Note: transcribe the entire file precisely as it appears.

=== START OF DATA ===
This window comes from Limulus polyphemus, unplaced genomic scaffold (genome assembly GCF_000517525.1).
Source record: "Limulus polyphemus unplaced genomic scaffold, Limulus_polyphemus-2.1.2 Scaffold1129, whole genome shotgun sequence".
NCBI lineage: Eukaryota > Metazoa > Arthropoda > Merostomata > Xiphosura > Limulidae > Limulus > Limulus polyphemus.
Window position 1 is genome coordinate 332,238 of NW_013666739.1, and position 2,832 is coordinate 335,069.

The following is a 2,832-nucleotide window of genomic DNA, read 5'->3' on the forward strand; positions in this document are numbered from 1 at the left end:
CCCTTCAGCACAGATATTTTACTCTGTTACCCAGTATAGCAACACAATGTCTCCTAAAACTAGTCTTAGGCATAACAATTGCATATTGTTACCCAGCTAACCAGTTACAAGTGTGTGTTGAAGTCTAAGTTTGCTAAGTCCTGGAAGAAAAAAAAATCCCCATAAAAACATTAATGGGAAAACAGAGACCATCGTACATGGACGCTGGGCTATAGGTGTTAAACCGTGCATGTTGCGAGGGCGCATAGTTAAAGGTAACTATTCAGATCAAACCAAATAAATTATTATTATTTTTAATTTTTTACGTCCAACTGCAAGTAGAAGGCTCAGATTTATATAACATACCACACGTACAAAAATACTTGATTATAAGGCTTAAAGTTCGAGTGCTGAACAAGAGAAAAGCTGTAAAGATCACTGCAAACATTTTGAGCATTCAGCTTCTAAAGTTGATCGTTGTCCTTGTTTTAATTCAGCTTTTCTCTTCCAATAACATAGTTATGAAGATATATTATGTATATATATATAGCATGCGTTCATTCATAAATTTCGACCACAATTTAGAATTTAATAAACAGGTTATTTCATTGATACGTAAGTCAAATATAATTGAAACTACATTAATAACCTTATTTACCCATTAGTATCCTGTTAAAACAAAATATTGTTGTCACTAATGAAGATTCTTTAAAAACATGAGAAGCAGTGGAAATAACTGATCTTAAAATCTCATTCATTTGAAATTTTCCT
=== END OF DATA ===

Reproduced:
This window comes from Limulus polyphemus, unplaced genomic scaffold (genome assembly GCF_000517525.1).
Source record: "Limulus polyphemus unplaced genomic scaffold, Limulus_polyphemus-2.1.2 Scaffold1129, whole genome shotgun sequence".
NCBI lineage: Eukaryota > Metazoa > Arthropoda > Merostomata > Xiphosura > Limulidae > Limulus > Limulus polyphemus.
Window position 1 is genome coordinate 332,238 of NW_013666739.1, and position 2,832 is coordinate 335,069.

The following is a 2,832-nucleotide window of genomic DNA, read 5'->3' on the forward strand; positions in this document are numbered from 1 at the left end:
CCCTTCAGCACAGATATTTTACTCTGTTACCCAGTATAGCAACACAATGTCTCCTAAAACTAGTCTTAGGCATAACAATTGCATATTGTTACCCAGCTAACCAGTTACAAGTGTGTGTTGAAGTCTAAGTTTGCTAAGTCCTGGAAGAAAAAAAAATCCCCATAAAAACATTAATGGGAAAACAGAGACCATCGTACATGGACGCTGGGCTATAGGTGTTAAACCGTGCATGTTGCGAGGGCGCATAGTTAAAGGTAACTATTCAGATCAAACCAAATAAATTATTATTATTTTTAATTTTTTACGTCCAACTGCAAGTAGAAGGCTCAGATTTATATAACATACCACACGTACAAAAATACTTGATTATAAGGCTTAAAGTTCGAGTGCTGAACAAGAGAAAAGCTGTAAAGATCACTGCAAACATTTTGAGCATTCAGCTTCTAAAGTTGATCGTTGTCCTTGTTTTAATTCAGCTTTTCTCTTCCAATAACATAGTTATGAAGATATATTATGTATATATATATAGCATGCGTTCATTCATAAATTTCGACCACAATTTAGAATTTAATAAACAGGTTATTTCATTGATACGTAAGTCAAATATAATTGAAACTACATTAATAACCTTATTTACCCATTAGTATCCTGTTAAAACAAAATATTGTTGTCACTAATGAAGATTCTTTAAAAACATGAGAAGCAGTGGAAATAACTGATCTTAAAATCTCATTCATTTGAAATTTTCCT